Smaller-scale dairy producers can control costs just as effectively as those running larger herds, according to DairyCo.

Initial findings from its Milkbench+ benchmarking project, which has so far analysed data from 338 farms across England, Scotland and Wales in the 12 months to February 2011, suggested bigger is not always best in the strive for increased input use efficiency.

Any sized herd could achieve good levels of milk production efficiency, and some of the most efficient were relatively small units, with less than 200 cows, DairyCo’s Peter Thorne told the DairyUKDairyCo conference in Worcester (7 June).

Fitting the system to individual circumstances and maximising milk yield were crucial to success at any level though, and data analysis suggested smaller herds had scope to make big gains from increasing yields. Those with less than 120 cows could save an average of 1.84p/litre by increasing yield by 1,000 litres a cow a year, while a similar yield increase would cut around 0.18p/litre off the typical cost of production for herds over 250 cows, he said.

“It’s ok to stay small, but you need to be realistic about what can be achieved, and it can be quite difficult to make a profit without a bigger scale, especially once you get down to 120 cows or less,” he said. “It will also be difficult to go to an extensive system under 150 cows and really you need 200-plus for extensive grazing to work profitably. You have to be fully committed to the system to make it work.”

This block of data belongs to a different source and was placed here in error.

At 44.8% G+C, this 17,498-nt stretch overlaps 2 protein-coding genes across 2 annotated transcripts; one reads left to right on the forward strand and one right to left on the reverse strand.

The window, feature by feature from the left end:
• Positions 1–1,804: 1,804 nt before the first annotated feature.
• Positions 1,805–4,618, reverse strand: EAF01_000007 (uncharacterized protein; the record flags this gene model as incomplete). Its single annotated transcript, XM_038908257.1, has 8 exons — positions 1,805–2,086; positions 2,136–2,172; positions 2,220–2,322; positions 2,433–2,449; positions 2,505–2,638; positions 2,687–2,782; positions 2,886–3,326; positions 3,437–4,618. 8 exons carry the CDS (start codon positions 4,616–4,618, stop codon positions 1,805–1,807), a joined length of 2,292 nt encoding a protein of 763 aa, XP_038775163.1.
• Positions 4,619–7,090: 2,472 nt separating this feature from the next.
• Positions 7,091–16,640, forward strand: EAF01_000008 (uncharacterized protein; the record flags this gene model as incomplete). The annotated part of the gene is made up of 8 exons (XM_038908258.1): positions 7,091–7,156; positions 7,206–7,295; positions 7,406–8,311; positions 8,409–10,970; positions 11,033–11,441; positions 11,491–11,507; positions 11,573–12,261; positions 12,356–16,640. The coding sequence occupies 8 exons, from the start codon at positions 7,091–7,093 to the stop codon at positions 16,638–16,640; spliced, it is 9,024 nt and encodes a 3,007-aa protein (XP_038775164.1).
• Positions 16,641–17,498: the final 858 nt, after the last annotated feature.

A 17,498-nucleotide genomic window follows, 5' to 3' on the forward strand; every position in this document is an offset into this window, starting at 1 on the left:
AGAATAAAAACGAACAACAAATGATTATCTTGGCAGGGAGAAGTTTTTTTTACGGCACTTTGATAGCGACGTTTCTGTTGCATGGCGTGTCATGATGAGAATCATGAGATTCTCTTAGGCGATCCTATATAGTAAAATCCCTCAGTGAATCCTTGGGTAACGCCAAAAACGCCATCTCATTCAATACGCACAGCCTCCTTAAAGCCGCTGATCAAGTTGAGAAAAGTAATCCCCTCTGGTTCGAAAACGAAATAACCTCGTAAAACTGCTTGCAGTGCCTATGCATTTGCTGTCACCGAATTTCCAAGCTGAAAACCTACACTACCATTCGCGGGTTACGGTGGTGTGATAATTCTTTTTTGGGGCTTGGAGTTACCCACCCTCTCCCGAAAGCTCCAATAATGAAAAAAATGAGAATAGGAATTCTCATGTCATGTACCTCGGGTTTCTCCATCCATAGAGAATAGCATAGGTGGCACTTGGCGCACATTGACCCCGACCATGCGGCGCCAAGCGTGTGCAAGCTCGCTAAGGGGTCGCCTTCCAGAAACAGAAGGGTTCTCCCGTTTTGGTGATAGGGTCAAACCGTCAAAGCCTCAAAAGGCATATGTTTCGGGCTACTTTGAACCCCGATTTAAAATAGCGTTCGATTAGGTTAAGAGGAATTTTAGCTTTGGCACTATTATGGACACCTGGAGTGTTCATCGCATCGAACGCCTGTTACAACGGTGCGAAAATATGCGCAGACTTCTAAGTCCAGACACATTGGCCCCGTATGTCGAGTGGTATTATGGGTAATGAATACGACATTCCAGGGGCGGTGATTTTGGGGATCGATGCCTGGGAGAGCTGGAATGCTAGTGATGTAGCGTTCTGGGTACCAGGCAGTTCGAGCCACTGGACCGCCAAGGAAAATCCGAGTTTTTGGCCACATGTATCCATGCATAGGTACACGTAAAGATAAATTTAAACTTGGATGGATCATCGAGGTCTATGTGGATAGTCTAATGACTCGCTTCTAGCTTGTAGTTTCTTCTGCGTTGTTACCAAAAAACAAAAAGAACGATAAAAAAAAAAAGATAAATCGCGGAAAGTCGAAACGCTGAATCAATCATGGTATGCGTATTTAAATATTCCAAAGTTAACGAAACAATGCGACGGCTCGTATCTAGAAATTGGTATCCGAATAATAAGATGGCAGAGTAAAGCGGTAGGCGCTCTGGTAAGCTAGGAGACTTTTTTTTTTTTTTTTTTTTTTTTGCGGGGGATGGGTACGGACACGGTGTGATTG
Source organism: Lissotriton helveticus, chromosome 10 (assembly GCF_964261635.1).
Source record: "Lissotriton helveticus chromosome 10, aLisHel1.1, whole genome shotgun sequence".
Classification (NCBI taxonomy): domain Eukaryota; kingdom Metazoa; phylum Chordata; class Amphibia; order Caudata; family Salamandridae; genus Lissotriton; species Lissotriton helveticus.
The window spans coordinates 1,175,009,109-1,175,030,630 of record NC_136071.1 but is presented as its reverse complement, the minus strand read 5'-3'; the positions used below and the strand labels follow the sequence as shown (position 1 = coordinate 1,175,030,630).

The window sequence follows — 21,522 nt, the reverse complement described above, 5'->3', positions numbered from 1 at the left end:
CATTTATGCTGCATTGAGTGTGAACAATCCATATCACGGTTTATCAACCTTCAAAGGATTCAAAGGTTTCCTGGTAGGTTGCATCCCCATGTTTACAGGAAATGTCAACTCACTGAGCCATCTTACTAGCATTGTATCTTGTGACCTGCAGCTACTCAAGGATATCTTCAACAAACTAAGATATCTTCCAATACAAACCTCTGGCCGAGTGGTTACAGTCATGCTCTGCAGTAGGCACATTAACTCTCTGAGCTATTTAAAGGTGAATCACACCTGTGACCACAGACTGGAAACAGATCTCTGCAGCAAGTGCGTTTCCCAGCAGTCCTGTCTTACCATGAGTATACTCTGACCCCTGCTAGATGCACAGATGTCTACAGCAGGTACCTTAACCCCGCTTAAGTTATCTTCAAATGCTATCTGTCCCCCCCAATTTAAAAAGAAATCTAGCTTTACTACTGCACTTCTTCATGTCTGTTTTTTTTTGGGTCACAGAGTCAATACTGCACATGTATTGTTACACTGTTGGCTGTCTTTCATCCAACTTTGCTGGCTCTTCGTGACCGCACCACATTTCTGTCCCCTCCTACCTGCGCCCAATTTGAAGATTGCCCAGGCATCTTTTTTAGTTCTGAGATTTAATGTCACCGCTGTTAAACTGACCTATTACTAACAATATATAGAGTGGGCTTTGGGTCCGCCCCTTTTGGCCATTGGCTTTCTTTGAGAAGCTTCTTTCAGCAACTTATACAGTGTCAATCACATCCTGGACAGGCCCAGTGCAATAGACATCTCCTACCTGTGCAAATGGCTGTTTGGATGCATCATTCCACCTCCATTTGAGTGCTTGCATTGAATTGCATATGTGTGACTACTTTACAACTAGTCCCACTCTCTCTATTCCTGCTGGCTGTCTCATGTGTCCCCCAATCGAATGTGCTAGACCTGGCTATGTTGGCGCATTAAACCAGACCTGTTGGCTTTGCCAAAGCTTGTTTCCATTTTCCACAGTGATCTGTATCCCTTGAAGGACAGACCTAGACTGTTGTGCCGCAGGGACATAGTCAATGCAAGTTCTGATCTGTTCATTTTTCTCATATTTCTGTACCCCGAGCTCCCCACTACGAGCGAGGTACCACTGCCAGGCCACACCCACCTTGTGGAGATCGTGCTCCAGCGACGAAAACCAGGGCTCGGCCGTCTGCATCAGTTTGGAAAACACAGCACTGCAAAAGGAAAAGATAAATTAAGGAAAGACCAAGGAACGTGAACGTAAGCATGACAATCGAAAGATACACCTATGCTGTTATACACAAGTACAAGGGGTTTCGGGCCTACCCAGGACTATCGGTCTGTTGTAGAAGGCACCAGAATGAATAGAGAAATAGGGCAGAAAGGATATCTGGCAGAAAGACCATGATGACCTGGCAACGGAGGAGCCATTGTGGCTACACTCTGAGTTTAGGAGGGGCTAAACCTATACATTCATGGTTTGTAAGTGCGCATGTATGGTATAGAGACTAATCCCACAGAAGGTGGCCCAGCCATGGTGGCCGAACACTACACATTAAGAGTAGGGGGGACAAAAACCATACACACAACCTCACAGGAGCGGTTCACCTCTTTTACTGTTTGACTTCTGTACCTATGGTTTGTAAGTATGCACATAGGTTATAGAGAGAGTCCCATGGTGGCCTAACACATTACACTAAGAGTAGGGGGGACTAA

Mr Thorne said the highest-yielding herds tended to be those that were housed for most of the season, but even with these systems, the financial losses could be substantial if yield targets were not met. Pursuing yield at excessive cost was a risk for some housed herds, and overfeeding, for example, added 1p/litre to production costs for one unsuccessful group, for 800 litres less milk.

The full Milkbench+ annual report is due to be published in November.

What is Milkbench+?

• Internet-based benchmarking service for dairy farmers

• Focuses on financial efficiency of input use and aims to highlight areas for savings

• Costs covered: overheads, labour, machinery and power, feed and forage, herd health and replacements, plus property, imputed rent and finance

• Farmers can enter their own data online or arrange a visit from DairyCo’s data collection team

• Service is free to levy payers

• Go to or call 024 7647 8708